Melatonin B6 Lozenge or Melatonin B6 Spray

Sleep support: 1 lozenge or 1-10 sprays up to 30 minutes before or at bedtime. Safe to use long term

Jet lag: 1 lozenge or 1-10 sprays at bedtime after darkness has fallen while traveling and/or at the new destination until adapted to the new daily pattern

Shift-work, sleep restriction, altered sleep schedule, delayed sleep phase disorder: 1 lozenge or 1-10 sprays before or at bedtime

Reset sleep-wake cycle (circadian rhythms): 1 lozenge or 1-10 sprays before or at bedtime

Melatonin B6 contains a combination of melatonin and vitamin B6 to improve the overall quality of sleep and promote natural sleep. Decreased melatonin production and sleep issues can develop with aging (1)(2) and lifestyle factors (e.g., artificial light and increased exposure to electronic screens). (3)(4) Melatonin works to help regulate the sleep-wake cycles,(2)(5) reset circadian rhythms, (2)(5) increase REM and total sleep time, (6)(7)(8)(9) and improve overall sleep quality. (5) Vitamin B6 enhances the absorption and biosynthesis of melatonin. (10)(11)

Melatonin production relies on environmental light cues, with darkness as the trigger to increase production. For best results when taking melatonin, stop all exposure to bright lights and electronic screens (e.g., computer, TV, cell phone) one hour before bed. Ensure the sleeping space is pitch black throughout the night, with no ambient light emissions.

Additional benefits of melatonin include powerful antioxidant activity for anti-inflammatory and immune protection properties. (1)(12)(13)

Melatonin B6 helps improve the overall quality of sleep, including:

  • Improves age-related insomnia due to melatonin deficiency (2)
  • Improves sleep quality in shift workers with altered/restricted sleep schedules (6)(7)(8)
  • Increases the total amount of sleep (6)(7)(8)
  • Prevents and reduces effects of jet lag (daytime fatigue, sleep disturbance)(14)
  • Reduces the amount of time it takes to fall asleep (difficulty or slowly fall asleep)(5)
  • Resets the body’s sleep-wake cycle (circadian rhythms)(2)(5)

Key features: promotes natural sleep, improves the quality of sleep, difficulty falling asleep, jet lag, shift work, altered or restricted sleep schedules, age-related melatonin deficiency, and age-related insomnia, regulates the sleep-wake cycle, and resets circadian rhythms.

Disclaimer

The Fullscript Integrative Medical Advisory team has developed or collected these protocols from practitioners and supplier partners to help health care practitioners make decisions when building treatment plans. By adding this protocol to your Fullscript template library, you understand and accept that the recommendations in the protocol are for initial guidance and may not be appropriate for every patient.

View protocol in-app
References
  1. Karasek, M. Melatonin, Human Aging, and Age-related Disease. Experimental Gerontology. 2004;39:1723-1729.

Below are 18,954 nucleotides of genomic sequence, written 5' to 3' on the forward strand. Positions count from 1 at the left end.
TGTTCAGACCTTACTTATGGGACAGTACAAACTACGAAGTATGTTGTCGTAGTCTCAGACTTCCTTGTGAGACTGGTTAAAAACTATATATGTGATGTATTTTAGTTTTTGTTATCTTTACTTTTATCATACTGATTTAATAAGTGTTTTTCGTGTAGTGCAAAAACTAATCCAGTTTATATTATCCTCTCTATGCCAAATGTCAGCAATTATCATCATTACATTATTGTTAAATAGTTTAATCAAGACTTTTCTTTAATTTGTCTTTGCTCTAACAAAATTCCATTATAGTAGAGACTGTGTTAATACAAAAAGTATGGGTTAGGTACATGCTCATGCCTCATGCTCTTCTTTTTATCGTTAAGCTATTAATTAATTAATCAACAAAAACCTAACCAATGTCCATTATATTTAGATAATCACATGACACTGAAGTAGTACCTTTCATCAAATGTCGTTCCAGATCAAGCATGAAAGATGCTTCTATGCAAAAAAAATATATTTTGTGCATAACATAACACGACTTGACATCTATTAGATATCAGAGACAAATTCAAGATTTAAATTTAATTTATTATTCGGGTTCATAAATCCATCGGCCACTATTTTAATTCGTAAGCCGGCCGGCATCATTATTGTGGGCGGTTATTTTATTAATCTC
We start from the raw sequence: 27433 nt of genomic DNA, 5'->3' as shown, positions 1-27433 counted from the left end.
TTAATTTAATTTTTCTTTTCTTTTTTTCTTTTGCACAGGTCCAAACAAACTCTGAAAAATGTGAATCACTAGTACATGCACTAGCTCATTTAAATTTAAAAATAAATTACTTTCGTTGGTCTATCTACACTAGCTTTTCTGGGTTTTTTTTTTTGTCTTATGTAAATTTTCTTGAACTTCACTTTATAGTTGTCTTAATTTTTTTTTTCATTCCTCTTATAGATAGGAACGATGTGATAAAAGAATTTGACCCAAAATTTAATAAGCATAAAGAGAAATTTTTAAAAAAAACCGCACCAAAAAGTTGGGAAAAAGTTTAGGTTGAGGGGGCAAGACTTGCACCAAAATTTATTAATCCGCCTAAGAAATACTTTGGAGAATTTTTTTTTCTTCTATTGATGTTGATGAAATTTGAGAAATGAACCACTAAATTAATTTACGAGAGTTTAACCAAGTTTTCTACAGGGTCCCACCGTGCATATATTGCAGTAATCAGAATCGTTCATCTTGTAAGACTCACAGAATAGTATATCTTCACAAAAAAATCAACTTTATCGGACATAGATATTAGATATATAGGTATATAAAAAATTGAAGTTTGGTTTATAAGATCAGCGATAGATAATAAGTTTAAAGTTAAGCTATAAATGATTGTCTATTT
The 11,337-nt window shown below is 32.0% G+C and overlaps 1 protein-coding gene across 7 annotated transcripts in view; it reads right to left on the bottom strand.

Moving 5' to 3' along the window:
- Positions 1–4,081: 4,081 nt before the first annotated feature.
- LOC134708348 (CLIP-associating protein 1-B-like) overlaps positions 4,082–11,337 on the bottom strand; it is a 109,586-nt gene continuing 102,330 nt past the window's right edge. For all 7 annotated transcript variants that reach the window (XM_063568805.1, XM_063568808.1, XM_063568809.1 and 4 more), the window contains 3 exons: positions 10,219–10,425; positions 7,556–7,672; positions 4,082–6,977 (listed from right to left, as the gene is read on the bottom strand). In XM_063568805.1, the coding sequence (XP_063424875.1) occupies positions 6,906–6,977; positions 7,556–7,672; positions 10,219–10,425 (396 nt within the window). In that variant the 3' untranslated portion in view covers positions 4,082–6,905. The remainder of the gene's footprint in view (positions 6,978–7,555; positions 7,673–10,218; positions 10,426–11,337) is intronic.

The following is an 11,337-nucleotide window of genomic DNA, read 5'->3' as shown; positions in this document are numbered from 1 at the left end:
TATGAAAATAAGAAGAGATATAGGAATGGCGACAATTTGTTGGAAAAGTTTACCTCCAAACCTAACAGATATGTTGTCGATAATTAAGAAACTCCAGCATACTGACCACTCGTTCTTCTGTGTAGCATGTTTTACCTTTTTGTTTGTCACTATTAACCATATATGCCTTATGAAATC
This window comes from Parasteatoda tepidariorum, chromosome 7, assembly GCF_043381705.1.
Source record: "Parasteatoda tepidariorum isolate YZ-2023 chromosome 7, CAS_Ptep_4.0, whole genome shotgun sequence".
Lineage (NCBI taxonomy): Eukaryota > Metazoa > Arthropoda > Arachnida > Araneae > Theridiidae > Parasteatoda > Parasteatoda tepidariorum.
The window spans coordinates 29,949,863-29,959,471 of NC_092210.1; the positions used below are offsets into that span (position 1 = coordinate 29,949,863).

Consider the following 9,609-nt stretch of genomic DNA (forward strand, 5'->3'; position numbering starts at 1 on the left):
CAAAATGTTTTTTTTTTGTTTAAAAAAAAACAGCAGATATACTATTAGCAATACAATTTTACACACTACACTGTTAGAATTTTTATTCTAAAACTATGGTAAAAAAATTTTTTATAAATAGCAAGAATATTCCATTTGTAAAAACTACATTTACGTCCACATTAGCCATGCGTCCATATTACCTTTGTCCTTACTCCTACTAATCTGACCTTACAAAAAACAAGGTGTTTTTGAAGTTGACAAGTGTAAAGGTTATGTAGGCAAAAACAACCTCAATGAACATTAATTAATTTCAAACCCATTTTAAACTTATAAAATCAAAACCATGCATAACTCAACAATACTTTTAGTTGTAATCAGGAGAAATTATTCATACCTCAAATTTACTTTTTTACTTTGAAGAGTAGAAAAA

2. Garfinkel D, Laudon M, Nof D, Zisapel N.  Improvement of sleep quality in elderly people by controlled-release melatonin. Lancet 1995;346(8974):541-4.
  3. Green, A., Cohen-Zion, M., Haim, A., Dagan, Y. Evening Light Exposure to Computer Screens Disrupts Human Sleep, Biological Rhythms, and Attention Abilities. Chronobiol Int. 2017;34(7):855-865.
  4. Cajochen, C., Frey, S., Anders, D., et al. Evening exposure to a light-emitting diodes (LED)-backlit computer screen affects circadian physiology and cognitive performance. J Appl Physiol. 2011;110(5):1432-8.
  5. van Geijlswijk IM, Korzilius HP, Smits MG. The Use of Exogenous Melatonin in Delayed Sleep Phase Disorder: a Meta-Analysis. Sleep 2010;33(12):1605-1614.
  6. Zee PC, Goldstein CA. Treatment of Shift Work Disorder and Jet Lag. Current Treatment Options in Neurology 2010;12(5):396-411.
  7. Sack, R.L., Auckley, D., Auger, R.R., et al. Circadian Rhythm Sleep Disorders: Part I, Basic Principles, Shift Work and Jet Lag Disorders. An American Academy of Sleep Medicine Review. Sleep. 2007; 30(11): 1460–1483.
  8. Kwiatkowski F, Abrial C, Gachon F, Chevrier R, Curé H, Chollet P. Stress, Cancer and Circadian Rhythm of Melatonin. Pathol Biol (Paris). 2005;53(5):269-72.
  9. Lewis, Alan (1999). Melatonin and the Biological Clock. McGraw-Hill. p. 23. ISBN 0-87983-734-9.
  10. Tavartkiladze, A.G., Simoniia, G.V., Kolbaia, D.T., et al. Biochemical, Pharmacological and Clinical Aspects of Influencing Methioninc, Tryptophan, Pyridoxine (Vitamin B6), Ca2+ and High-Calorie Food on the Synthesis and Intensity of the Secretion of Melatonin. Georgian Med. News, 2006;132:121–3
  11. Pyridoxine (Vitamin B6) Influence on Endogenic Melatonin Production During the Experiment. Georgian Med. News. 2007;153:35
  12. Reiter RJ, Tan DX, Manchester LC, El-Sawi MR. Melatonin Reduces Oxidant Damage and Promotes Mitochondrial Respiration: Implications for Aging. Ann N Y Acad Sci. 2002;959:238-50.
  13. Ferlazzo, N., Andolina, G., Cannata, A., et al. Is Melatonin the Cornucopia of the 21st Century? Antioxidants. 2020;5;9(11):1088.
  14. Herxheimer A, Petrie KJ. Melatonin for the prevention and treatment of jet lag. Cochrane Database of Systematic Reviews 2009, Issue 3.